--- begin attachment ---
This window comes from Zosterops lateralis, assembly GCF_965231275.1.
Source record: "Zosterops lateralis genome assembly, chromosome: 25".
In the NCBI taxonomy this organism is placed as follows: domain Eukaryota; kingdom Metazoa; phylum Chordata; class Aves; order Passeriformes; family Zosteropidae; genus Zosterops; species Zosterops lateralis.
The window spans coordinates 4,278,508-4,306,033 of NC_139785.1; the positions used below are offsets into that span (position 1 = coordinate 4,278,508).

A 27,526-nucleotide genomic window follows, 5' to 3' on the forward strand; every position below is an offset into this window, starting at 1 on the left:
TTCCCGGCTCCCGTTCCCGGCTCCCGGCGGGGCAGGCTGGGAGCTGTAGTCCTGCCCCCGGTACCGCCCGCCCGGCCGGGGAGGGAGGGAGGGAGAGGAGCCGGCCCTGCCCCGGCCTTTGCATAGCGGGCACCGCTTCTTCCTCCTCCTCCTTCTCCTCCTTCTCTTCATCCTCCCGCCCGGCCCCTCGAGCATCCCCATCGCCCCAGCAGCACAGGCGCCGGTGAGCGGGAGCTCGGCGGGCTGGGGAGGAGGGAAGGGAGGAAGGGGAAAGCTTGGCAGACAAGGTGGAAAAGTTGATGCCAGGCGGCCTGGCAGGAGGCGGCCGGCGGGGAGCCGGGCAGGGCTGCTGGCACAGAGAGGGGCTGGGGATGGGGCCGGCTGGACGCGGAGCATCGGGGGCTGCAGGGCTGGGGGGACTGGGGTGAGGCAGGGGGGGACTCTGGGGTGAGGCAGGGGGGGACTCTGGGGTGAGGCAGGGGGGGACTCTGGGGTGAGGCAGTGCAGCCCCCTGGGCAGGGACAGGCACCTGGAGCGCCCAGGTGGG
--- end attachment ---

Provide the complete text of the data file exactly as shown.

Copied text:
This window comes from Zosterops lateralis, assembly GCF_965231275.1.
Source record: "Zosterops lateralis genome assembly, chromosome: 25".
In the NCBI taxonomy this organism is placed as follows: domain Eukaryota; kingdom Metazoa; phylum Chordata; class Aves; order Passeriformes; family Zosteropidae; genus Zosterops; species Zosterops lateralis.
The window spans coordinates 4,278,508-4,306,033 of NC_139785.1; the positions used below are offsets into that span (position 1 = coordinate 4,278,508).

A 27,526-nucleotide genomic window follows, 5' to 3' on the forward strand; every position below is an offset into this window, starting at 1 on the left:
TTCCCGGCTCCCGTTCCCGGCTCCCGGCGGGGCAGGCTGGGAGCTGTAGTCCTGCCCCCGGTACCGCCCGCCCGGCCGGGGAGGGAGGGAGGGAGAGGAGCCGGCCCTGCCCCGGCCTTTGCATAGCGGGCACCGCTTCTTCCTCCTCCTCCTTCTCCTCCTTCTCTTCATCCTCCCGCCCGGCCCCTCGAGCATCCCCATCGCCCCAGCAGCACAGGCGCCGGTGAGCGGGAGCTCGGCGGGCTGGGGAGGAGGGAAGGGAGGAAGGGGAAAGCTTGGCAGACAAGGTGGAAAAGTTGATGCCAGGCGGCCTGGCAGGAGGCGGCCGGCGGGGAGCCGGGCAGGGCTGCTGGCACAGAGAGGGGCTGGGGATGGGGCCGGCTGGACGCGGAGCATCGGGGGCTGCAGGGCTGGGGGGACTGGGGTGAGGCAGGGGGGGACTCTGGGGTGAGGCAGGGGGGGACTCTGGGGTGAGGCAGGGGGGGACTCTGGGGTGAGGCAGTGCAGCCCCCTGGGCAGGGACAGGCACCTGGAGCGCCCAGGTGGG